When Ms Gemma Angela Fernandez first met the 60-year-old mental health patient more than a year ago, he was not in a good way.
Mr Lim (not his real name) was often found in the void deck of his block, shouting at the top of his voice and scaring people in the neighbourhood. Staff at the senior activity centre in his block asked Ms Fernandez to help.
The senior case manager from the Institute of Mental Health (IMH) deals with people like Mr Lim, who has schizophrenia, a major psychotic illness that affects how one thinks, feels and behaves.
Ms Fernandez managed to get him admitted into IMH for treatment, but she had to convince his adult children of the need to do so.
She said: "The biggest fear his daughter had was, 'What if dad doesn't get better and blames me for sending him to IMH?' I told her that I would show her results."
Ms Fernandez helped Mr Lim settle back into the community after his discharge. He managed to find work as a cleaner late last year.
I help them find work, get financial help or refer them to get government support. The biggest problem is getting them to acknowledge they have a mental illness.
MS GEMMA ANGELA FERNANDEZ, IMH's senior case manager, on helping patients regain a normal life.
Ms Fernandez, 51, is one of 53 IMH case managers who help about 4,000 patients find their feet on discharge, in a bid to prevent relapses.
The Government announced this year that more patients can expect such help. According to a joint response from the Ministry of Health and the Agency for Integrated Care, IMH will support an additional 3,000 patients in the next five years. IMH's case management unit head Margaret Hendriks said it plans to add 12 more case managers in 2018.
Case managers get in touch with patients within 48 hours of their discharge and work closely with community agencies. Ms Fernandez said: "We will get patients connected with family service centres. We co-manage the patients."
They do home visits together to assess the patient and his environ- ment. She said: "I'll check on his medication and see if he needs help. A lot of my patients live in rental units. We tell them to go downstairs to be with others in the community."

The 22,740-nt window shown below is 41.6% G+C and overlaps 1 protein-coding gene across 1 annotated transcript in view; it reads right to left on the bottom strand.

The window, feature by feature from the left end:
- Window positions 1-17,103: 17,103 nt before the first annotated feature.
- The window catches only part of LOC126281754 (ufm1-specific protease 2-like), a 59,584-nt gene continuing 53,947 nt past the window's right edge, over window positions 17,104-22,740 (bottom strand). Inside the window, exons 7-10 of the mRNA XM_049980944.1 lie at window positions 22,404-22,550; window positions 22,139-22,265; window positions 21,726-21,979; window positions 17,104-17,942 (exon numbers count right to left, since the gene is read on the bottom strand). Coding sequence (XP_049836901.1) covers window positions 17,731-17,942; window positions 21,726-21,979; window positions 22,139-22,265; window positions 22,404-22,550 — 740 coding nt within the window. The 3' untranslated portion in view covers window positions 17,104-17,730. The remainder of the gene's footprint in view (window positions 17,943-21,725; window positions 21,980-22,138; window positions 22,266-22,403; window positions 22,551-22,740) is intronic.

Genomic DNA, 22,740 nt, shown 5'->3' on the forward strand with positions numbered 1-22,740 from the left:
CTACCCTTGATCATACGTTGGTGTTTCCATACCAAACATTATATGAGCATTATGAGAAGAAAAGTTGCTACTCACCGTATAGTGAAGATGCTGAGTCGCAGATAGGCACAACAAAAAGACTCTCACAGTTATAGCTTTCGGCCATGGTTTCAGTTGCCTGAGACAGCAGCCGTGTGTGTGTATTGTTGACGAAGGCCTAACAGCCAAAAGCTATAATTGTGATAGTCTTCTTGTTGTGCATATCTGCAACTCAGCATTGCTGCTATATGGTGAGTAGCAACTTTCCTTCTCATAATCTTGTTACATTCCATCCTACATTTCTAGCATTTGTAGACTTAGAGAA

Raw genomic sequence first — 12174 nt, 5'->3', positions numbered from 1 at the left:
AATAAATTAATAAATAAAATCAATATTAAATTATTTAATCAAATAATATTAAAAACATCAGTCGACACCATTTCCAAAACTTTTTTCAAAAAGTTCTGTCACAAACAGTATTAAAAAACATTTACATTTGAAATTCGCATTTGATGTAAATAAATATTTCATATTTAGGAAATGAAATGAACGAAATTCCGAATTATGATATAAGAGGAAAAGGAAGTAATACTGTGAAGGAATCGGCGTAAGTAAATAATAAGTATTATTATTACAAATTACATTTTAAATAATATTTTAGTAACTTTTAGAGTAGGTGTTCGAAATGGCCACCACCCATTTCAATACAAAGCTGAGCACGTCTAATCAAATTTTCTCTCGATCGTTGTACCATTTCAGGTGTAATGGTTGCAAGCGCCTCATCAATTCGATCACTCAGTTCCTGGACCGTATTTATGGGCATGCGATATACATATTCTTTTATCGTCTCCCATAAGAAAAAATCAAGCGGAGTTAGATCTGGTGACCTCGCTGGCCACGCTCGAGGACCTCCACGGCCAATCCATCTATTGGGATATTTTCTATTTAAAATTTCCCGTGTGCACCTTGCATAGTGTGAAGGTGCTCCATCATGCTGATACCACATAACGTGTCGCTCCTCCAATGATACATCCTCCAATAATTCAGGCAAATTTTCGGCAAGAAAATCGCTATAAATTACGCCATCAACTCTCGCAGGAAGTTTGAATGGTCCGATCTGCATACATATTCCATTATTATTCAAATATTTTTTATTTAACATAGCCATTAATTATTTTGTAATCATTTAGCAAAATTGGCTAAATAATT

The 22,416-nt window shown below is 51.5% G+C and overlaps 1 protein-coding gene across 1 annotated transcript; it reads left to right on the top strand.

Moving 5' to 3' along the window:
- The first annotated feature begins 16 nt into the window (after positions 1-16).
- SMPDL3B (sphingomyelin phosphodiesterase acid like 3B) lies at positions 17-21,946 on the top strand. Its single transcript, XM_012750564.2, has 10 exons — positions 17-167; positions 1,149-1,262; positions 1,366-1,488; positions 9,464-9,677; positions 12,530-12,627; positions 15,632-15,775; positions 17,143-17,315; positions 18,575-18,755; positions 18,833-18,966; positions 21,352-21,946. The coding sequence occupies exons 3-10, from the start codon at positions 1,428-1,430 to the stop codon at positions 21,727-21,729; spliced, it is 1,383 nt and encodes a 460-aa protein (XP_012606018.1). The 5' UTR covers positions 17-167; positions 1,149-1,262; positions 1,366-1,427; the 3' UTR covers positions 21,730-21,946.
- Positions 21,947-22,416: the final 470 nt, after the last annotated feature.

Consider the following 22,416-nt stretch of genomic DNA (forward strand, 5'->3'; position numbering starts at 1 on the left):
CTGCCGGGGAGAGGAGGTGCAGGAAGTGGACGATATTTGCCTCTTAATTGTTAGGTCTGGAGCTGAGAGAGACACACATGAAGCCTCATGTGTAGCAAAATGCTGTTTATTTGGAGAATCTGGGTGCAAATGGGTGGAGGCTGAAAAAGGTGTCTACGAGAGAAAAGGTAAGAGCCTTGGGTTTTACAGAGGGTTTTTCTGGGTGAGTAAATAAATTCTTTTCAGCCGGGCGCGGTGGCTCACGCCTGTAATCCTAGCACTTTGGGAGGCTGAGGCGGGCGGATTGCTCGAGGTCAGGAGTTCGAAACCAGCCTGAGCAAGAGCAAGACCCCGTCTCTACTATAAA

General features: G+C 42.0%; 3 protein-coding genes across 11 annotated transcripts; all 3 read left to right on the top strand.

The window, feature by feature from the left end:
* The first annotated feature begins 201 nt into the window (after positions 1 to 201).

She liaises with agencies such as the Housing Board, police and community centres. "I help patients find work and get financial help or refer them to get government support," she said.
Every case is reviewed six months later. If the patient is stable, the community partner will take over his care. But the case manager will be asked to help if there is a need.
Patients under Ms Fernandez's care are in their 40s to 60s. Close to 80 per cent of them have psychosis, mostly as a result of schizoprenia and delusional disorders, which can be managed with medication.
Her success with Mr Lim did not come about without effort.
About 11/2 weeks before he was due to be discharged, she asked a community psychiatric nurse from IMH - whose job is to support patients with psycho-social rehabilitation at home - to visit Mr Lim.
Ms Fernandez said: "This was to help him feel more comfortable with the nurse before his discharge. The paranoia associated with schizophrenia may cause a person to be guarded."
Upon his discharge, Ms Fernandez linked him up with a case worker from the family service centre. She also found him support from the Government's social service office, so that he would get a monthly allowance of $350.
Ms Fernandez, who is single, finds joy and satisfaction in helping patients regain a normal life, such as to be stable enough to get married or to be a parent. "The biggest problem is getting them to acknowledge they have a mental illness," she said.
The greatest satisfaction she had with Mr Lim was to help him feel like a father again. The divorcee took her advice to invite his children over for a Chinese New Year meal. She said: "They came to his place for dinner and he gave them hongbao. It was great."
Mr Lim did not wish to be interviewed but agreed to say a few words through her: "Now I am happy because my children are happy."